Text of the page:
“The Role of GMOs in Trade Disputes,” a conference that will focus on genetically modified organisms and how their use can result in trade barriers, is scheduled Oct. 30-31 at the Menger Hotel in San Antonio.
The conference will address many of the production, marketing and trade issues surrounding the continued introduction of genetically modified organisms into agricultural production. Many nationally-renowned economists are on the agenda, said Parr Rosson, director for the Center for North American Studies, which is co-sponsoring the event.
“Those attending the conference will get an understanding of how trade in GMOs may occur under rules developed by the World Trade Organization,” Rosson said. “We will also identify potential market opportunities for GMOs, as well as discuss the challenges and opportunities likely to emerge if the European Union does not open its market to crops using new genetically modified technology.”
Other discussions include:
- Why are some U.S. wheat farmers opposed to GMO wheat? Would non-GMO producers lose more than what GMO producers would gain due to cross-contamination? Why has there been reluctance by Canada to introduce GMO wheat, when the acceptance of GMO canola is increasing?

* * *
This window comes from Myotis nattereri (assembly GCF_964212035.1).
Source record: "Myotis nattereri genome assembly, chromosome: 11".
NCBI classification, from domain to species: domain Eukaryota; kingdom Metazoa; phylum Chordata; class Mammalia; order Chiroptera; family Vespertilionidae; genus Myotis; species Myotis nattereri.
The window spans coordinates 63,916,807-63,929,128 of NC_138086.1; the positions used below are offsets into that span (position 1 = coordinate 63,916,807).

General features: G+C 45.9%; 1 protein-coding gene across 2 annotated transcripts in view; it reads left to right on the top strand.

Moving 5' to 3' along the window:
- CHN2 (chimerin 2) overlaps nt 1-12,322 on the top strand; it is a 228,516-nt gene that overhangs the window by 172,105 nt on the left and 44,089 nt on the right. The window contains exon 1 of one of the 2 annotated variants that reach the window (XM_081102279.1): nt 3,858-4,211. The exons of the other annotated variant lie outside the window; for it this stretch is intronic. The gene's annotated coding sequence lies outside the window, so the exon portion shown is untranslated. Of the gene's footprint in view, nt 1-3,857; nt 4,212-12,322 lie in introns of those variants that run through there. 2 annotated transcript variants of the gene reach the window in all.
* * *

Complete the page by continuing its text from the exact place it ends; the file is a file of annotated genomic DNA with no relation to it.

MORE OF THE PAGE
- There has been a significant increase in productivity brought about by the Green Revolution. Will the new “Gene Revolution” have similar results?
- Malnutrition remains a significant problem in less-developed countries. Some argue that GMOs are the solution to the malnutrition problem but others disagree.
- Those who oppose the adoption of GMOs argue that overall they do not result in an increase in producer profitability nor add to food quality. However, there are cases in which food quality can be significantly enhanced through GMOs. These and other pressing issues will be discussed during the event.
The conference begins Oct. 30 with breakfast and ends at noon on Oct. 31. Registration is $225. The registration includes Thursday and Friday meals, breaks and conference materials. Room rates are $91/single plus tax and $101/double plus tax.
To register and for more information, click on http://www.fred.ifas.ufl.edu/conference/fre/gmotexas
For other questions, call Flynn Adcock, economist at the Center for North American Studies, at (979) 845-7277.